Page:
Wednesday, April 22, 2009

Heart of Cypress

(Click on the small thumbnails to see full image, then click Back, to the story.)

The Choctawhatchee River is in Ron and Kathryn’s backyard and an integral part of their lives. Most evenings they’re adrift in their boat sipping wine and watching the sun set over one of Kathryn’s favorite cypresses. Ron knows every bend and shoal along the river’s course, and has explored most of the tributaries and bayous over the years. So it is that Ron and Kathryn knew of a particularly giant cypress downstream, hidden back in the swamp off the main river. Some months ago, while visiting this tree with friends, there was speculation about the tree being hollow, and friend Nancy, looking for evidence, noticed a burl on the side of the tree’s base that was loose – and in fact, came off in her hands when she gave it a gentle tug, leaving a hole the size of a basketball. They peered into a dimly lit cavern inside the big tree.

It was to this hollow giant that Ron wanted to take us when John and I sat across from him at the Bruce CafĂ© in early March. Within a couple hours we were skimming down the mighty Choctawhatchee in Ron’s Carolina Skiff. And there it was – the grand tree dwarfing the surrounding swamp. After marveling at its size, we squinted into the hole Nancy had made. Looking up, I could see light at the top of the chimney-of-a-tree, its top having blown off in a former century. And looking down, the cavity floor was filled with cypress knees rising from the water. I knew I had to try to climb inside. This was not easy and took a few attempts before finding the right contortion to get in… and then I found myself, the first human - gingerly balanced atop the knees - in the sacred heart of this cypress.

Later, Ron measured the distance around the base of the tree: 42 feet! We spent the remainder of the day-into-dusk photographing and exploring the Big Tree, as Ron and Kathryn call it.

The next day, Ron snaked his boat through a creek a few inches wider than its beam into a small pond with another beautiful tree. This one was younger, but it gracefully leaned over the water, dripping with Spanish Moss, and crying out to be photographed. That evening, with a party (literally) of six, we re-visited the Leaner. Nancy brought the hors-d’oeuvres and wine, and John the 3 million candlepower Q-beam spot light. We had scouted an accessible spot at the far end of the pond from which we could see the Leaner. Ron dropped us ashore there just after sunset where a curious red-shouldered hawk flew in and landed a few feet away.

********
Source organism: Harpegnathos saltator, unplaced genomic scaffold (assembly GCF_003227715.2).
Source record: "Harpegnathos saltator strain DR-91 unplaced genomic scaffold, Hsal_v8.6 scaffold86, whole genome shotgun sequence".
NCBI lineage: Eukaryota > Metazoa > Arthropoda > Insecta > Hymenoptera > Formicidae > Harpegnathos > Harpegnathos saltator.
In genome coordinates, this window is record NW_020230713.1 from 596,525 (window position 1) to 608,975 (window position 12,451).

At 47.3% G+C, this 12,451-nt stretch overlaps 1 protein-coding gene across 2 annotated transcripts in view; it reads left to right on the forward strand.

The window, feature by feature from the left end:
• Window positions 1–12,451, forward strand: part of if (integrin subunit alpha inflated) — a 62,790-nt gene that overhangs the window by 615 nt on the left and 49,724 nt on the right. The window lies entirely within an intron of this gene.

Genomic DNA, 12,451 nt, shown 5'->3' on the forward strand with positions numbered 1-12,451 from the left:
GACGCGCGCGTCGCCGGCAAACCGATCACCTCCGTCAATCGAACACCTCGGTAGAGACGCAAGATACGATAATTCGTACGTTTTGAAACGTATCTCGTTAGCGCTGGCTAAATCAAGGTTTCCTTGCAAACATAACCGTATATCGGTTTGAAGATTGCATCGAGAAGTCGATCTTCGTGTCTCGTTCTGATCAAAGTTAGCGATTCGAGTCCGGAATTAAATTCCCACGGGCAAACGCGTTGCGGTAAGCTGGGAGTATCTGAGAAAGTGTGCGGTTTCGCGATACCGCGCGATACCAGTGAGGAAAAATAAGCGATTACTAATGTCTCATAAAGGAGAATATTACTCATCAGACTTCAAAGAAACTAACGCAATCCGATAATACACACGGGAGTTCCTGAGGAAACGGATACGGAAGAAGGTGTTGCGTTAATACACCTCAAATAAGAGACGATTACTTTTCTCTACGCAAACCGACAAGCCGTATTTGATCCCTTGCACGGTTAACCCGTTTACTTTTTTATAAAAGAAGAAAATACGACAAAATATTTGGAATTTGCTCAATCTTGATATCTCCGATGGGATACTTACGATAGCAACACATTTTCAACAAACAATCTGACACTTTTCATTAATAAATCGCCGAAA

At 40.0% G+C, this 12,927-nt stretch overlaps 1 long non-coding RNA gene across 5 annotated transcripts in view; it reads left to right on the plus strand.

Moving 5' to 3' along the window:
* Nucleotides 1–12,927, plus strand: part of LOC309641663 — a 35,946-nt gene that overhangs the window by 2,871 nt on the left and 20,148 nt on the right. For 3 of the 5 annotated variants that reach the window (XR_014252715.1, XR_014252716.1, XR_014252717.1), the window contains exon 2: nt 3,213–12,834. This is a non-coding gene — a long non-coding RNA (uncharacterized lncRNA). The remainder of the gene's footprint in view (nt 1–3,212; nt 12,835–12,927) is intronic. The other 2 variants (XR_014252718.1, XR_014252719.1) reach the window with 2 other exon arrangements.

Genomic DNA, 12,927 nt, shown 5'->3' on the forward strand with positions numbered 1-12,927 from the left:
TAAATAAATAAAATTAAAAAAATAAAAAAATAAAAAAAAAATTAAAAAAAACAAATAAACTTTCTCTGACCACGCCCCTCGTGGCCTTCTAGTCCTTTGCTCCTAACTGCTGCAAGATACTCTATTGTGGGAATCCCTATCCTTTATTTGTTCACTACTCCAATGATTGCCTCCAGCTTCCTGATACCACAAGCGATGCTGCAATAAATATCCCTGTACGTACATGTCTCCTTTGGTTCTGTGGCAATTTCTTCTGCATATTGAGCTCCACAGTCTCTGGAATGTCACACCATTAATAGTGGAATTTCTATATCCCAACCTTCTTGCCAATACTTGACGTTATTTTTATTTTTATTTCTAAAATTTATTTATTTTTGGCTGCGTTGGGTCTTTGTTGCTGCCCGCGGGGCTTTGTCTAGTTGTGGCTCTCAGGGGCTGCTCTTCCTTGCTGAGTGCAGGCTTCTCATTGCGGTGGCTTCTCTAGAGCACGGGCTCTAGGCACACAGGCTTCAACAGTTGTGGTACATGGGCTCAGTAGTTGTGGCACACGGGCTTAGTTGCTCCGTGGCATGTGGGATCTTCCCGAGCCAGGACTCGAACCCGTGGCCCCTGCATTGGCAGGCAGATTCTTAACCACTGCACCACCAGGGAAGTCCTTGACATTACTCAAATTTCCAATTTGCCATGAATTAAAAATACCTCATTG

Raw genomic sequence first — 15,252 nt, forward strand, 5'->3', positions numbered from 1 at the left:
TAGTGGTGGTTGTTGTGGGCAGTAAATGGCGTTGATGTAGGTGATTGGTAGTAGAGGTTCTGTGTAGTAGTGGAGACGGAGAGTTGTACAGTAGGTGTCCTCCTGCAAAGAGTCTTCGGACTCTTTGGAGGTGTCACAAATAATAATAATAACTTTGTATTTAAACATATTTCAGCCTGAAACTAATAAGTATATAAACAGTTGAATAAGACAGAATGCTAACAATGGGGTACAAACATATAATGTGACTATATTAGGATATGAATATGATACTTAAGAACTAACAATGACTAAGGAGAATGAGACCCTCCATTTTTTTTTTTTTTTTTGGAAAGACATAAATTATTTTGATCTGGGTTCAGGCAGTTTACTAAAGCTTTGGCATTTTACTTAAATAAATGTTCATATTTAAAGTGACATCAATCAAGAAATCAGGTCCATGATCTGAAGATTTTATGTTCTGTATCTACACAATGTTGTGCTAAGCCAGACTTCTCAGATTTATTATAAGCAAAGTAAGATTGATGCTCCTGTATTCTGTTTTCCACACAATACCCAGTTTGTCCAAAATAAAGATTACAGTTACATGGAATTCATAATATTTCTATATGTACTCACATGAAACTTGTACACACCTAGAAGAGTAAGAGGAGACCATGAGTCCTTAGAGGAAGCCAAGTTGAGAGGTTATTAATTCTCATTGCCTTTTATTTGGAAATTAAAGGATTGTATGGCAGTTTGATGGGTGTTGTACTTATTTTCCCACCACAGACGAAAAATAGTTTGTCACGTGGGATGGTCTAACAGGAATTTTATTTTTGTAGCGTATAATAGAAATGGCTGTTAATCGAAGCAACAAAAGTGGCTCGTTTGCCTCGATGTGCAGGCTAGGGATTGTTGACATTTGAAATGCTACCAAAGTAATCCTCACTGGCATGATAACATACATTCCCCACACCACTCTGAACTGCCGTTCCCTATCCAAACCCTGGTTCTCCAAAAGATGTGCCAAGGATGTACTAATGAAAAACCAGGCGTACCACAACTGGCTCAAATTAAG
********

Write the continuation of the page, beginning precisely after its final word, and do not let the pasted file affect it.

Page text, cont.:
Ron and company returned to the middle of the pond near the tree. From there, he painted the Leaner with amber light while we shot a series of 30 second exposures. Ron’s local knowledge of the river and her treasures proved valuable again as we raced home in the dark to a feast prepared by Kathryn and a fire at riverside. The Choctaw doesn’t get any better than this.

Saturday, April 11, 2009

Florida Black Bears

For years, Crystal and I always wished we'd see a wild bear in Florida. Then, a few years ago, we did. It was a young long-legged bear crossing the road in front of us pretty far away - but it was the first! 2008 was our Bear Year. We saw a couple in St. Marks early in the year, and then came the bumper crop of acorns in the fall.

I was visiting my friend Ted in Eastpoint. He lives on the edge of the national forest and talked of the bears coming into his (sparse) neighborhood for the big oaks. The next day, as we were headed to St. George Island for the evening light, Ted said it's time we see some bears... and as I was replying that my camera was packed in its case in the back of the truck, we spied a mama and cub standing beside the low branch of a sweeping live oak gobbling acorns in golden light at close range - beautiful sight to see! They saw us too. By the time I got my camera, all I got was the two of them looking back from the edge of the distant woods. (Click on these thumbnail photos to see the full image, then use your Back button for the rest of the story). We went on to St. George psyched by the bear encounter and shot goldenrod in thebacklit muhley grass...
and later found a pelican-lined sunset.

So, when Ted called me early one morning the next week to say there was a bear in his oaks, I rushed down there to see if I might have better photo luck. It was pre-dawn and I had an hour's drive. I did take the time to put my camera and telephoto lens on the tripod and guess at the likely settings for shooting a black bear in early morning light before heading out.

As I approached Ted's house on his long gravel driveway, I thought I saw a large animal moving through the woods behind his house. When I got out (camera-ready), Ted said the bear was scared off by the noise of my vehicle, but "he would be back." He never came back, BUT, in just a moment the cub I'd seen the previous week ran out from the woods into a clearing, paused for a few seconds to look back at me, then hightailed it into the woods. Those few seconds were enough.

Predictably, Mama was nearby. Moments later, she came in from the same woods, paused in nearly the same spot, then followed her young'un, both gone for the rest of the day. Being camera-ready paid off again. While it's not the intimate moment at the oak in golden light, I was very pleased to have captured images of these wild shy creatures of our forests. Thanks, Ted!